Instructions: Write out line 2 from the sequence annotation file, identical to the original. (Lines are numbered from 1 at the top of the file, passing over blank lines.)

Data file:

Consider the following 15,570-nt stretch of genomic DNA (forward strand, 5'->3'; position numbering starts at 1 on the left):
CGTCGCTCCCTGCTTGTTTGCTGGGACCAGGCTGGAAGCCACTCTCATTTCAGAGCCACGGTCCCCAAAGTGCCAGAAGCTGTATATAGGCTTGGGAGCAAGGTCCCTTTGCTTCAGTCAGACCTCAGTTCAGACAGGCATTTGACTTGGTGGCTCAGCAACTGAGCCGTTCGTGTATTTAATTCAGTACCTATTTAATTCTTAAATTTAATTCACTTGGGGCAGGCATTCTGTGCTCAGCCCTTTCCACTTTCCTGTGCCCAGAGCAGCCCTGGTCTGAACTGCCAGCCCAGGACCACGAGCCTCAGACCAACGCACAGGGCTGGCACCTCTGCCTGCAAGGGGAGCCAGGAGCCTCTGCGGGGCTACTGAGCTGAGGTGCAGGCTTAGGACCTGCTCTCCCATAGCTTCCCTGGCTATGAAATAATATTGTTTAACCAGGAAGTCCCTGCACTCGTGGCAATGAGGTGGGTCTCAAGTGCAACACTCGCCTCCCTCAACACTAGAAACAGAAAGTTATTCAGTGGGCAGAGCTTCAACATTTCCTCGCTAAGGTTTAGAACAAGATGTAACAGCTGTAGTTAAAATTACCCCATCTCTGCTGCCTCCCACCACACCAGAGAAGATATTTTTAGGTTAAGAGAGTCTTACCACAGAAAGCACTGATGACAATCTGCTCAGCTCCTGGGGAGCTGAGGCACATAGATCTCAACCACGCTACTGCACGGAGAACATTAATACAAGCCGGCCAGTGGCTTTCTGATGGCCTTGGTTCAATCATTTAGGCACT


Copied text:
CGTCGCTCCCTGCTTGTTTGCTGGGACCAGGCTGGAAGCCACTCTCATTTCAGAGCCACGGTCCCCAAAGTGCCAGAAGCTGTATATAGGCTTGGGAGCAAGGTCCCTTTGCTTCAGTCAGACCTCAGTTCAGACAGGCATTTGACTTGGTGGCTCAGCAACTGAGCCGTTCGTGTATTTAATTCAGTACCTATTTAATTCTTAAATTTAATTCACTTGGGGCAGGCATTCTGTGCTCAGCCCTTTCCACTTTCCTGTGCCCAGAGCAGCCCTGGTCTGAACTGCCAGCCCAGGACCACGAGCCTCAGACCAACGCACAGGGCTGGCACCTCTGCCTGCAAGGGGAGCCAGGAGCCTCTGCGGGGCTACTGAGCTGAGGTGCAGGCTTAGGACCTGCTCTCCCATAGCTTCCCTGGCTATGAAATAATATTGTTTAACCAGGAAGTCCCTGCACTCGTGGCAATGAGGTGGGTCTCAAGTGCAACACTCGCCTCCCTCAACACTAGAAACAGAAAGTTATTCAGTGGGCAGAGCTTCAACATTTCCTCGCTAAGGTTTAGAACAAGATGTAACAGCTGTAGTTAAAATTACCCCATCTCTGCTGCCTCCCACCACACCAGAGAAGATATTTTTAGGTTAAGAGAGTCTTACCACAGAAAGCACTGATGACAATCTGCTCAGCTCCTGGGGAGCTGAGGCACATAGATCTCAACCACGCTACTGCACGGAGAACATTAATACAAGCCGGCCAGTGGCTTTCTGATGGCCTTGGTTCAATCATTTAGGCACT